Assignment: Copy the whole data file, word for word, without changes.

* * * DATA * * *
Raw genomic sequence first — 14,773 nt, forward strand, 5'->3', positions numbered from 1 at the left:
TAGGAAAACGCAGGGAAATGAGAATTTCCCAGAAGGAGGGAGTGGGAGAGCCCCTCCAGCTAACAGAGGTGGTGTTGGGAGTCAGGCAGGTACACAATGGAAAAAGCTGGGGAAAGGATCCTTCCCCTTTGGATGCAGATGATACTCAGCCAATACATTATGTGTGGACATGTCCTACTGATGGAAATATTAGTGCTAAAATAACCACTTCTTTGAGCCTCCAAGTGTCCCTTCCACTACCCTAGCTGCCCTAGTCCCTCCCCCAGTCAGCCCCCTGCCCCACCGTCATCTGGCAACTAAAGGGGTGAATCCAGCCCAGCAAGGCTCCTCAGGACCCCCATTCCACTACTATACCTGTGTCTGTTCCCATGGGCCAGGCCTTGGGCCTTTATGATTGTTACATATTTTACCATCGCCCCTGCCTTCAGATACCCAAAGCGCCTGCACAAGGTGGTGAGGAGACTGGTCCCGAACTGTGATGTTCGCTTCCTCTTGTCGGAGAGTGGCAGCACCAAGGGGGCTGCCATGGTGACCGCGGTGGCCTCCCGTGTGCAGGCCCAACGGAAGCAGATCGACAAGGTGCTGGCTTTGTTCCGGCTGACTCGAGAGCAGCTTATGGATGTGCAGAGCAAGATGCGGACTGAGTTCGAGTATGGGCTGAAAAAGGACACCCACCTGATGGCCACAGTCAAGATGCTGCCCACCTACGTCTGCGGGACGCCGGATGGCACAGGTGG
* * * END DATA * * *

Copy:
Raw genomic sequence first — 14,773 nt, forward strand, 5'->3', positions numbered from 1 at the left:
TAGGAAAACGCAGGGAAATGAGAATTTCCCAGAAGGAGGGAGTGGGAGAGCCCCTCCAGCTAACAGAGGTGGTGTTGGGAGTCAGGCAGGTACACAATGGAAAAAGCTGGGGAAAGGATCCTTCCCCTTTGGATGCAGATGATACTCAGCCAATACATTATGTGTGGACATGTCCTACTGATGGAAATATTAGTGCTAAAATAACCACTTCTTTGAGCCTCCAAGTGTCCCTTCCACTACCCTAGCTGCCCTAGTCCCTCCCCCAGTCAGCCCCCTGCCCCACCGTCATCTGGCAACTAAAGGGGTGAATCCAGCCCAGCAAGGCTCCTCAGGACCCCCATTCCACTACTATACCTGTGTCTGTTCCCATGGGCCAGGCCTTGGGCCTTTATGATTGTTACATATTTTACCATCGCCCCTGCCTTCAGATACCCAAAGCGCCTGCACAAGGTGGTGAGGAGACTGGTCCCGAACTGTGATGTTCGCTTCCTCTTGTCGGAGAGTGGCAGCACCAAGGGGGCTGCCATGGTGACCGCGGTGGCCTCCCGTGTGCAGGCCCAACGGAAGCAGATCGACAAGGTGCTGGCTTTGTTCCGGCTGACTCGAGAGCAGCTTATGGATGTGCAGAGCAAGATGCGGACTGAGTTCGAGTATGGGCTGAAAAAGGACACCCACCTGATGGCCACAGTCAAGATGCTGCCCACCTACGTCTGCGGGACGCCGGATGGCACAGGTGG